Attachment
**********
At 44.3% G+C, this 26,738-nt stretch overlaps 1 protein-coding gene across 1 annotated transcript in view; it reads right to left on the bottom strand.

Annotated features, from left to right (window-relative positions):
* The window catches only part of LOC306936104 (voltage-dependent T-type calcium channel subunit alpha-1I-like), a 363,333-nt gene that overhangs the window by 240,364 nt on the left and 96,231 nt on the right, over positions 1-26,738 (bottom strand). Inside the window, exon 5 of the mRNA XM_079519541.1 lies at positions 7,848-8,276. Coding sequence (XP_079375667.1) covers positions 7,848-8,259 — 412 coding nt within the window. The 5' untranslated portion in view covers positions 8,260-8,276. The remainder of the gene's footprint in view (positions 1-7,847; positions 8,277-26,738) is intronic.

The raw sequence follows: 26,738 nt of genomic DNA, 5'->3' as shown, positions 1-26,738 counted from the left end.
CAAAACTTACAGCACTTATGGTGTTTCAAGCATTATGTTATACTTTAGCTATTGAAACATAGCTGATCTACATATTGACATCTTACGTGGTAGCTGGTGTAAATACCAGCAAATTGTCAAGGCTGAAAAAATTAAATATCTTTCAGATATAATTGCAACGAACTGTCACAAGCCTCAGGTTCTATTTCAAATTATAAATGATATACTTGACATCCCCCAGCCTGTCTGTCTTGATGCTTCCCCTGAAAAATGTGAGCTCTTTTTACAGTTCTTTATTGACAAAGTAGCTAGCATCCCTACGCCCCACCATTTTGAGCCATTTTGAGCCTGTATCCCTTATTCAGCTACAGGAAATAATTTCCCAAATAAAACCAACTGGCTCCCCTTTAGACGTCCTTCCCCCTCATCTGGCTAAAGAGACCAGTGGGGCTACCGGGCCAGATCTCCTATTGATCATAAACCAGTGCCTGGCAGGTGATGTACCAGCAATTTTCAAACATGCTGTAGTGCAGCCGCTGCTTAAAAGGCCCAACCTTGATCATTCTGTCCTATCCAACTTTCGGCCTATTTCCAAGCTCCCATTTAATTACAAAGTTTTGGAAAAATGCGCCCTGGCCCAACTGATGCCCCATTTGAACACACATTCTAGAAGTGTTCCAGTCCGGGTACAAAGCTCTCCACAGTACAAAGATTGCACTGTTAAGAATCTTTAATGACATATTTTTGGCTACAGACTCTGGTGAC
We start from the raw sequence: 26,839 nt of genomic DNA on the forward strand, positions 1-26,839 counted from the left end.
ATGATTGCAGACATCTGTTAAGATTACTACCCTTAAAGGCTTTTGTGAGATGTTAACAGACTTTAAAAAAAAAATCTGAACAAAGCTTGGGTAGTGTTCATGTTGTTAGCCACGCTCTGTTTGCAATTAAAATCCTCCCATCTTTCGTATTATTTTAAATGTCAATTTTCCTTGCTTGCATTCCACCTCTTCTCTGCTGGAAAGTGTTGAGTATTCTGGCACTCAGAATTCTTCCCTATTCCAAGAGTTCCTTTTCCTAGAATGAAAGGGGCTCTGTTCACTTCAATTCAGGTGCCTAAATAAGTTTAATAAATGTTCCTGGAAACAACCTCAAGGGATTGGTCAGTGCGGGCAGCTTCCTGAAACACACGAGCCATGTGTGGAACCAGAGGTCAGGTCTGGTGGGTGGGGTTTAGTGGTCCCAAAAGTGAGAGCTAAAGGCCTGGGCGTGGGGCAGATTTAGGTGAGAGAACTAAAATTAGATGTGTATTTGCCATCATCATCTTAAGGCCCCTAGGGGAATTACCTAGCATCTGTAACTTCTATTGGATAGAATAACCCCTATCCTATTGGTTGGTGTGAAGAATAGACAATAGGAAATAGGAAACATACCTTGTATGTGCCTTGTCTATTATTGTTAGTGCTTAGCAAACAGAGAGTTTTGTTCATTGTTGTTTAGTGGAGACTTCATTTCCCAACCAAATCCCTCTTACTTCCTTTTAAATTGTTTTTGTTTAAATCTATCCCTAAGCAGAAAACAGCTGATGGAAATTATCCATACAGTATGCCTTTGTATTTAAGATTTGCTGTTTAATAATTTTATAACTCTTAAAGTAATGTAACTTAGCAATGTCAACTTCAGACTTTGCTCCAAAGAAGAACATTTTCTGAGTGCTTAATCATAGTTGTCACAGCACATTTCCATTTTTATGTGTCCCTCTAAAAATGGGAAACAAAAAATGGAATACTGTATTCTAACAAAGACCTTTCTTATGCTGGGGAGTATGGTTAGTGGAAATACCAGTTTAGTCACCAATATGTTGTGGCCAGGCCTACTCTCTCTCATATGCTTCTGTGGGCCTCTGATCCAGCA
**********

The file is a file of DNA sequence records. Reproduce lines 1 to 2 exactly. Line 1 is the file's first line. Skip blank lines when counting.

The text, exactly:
At 44.3% G+C, this 26,738-nt stretch overlaps 1 protein-coding gene across 1 annotated transcript in view; it reads right to left on the bottom strand.

Annotated features, from left to right (window-relative positions):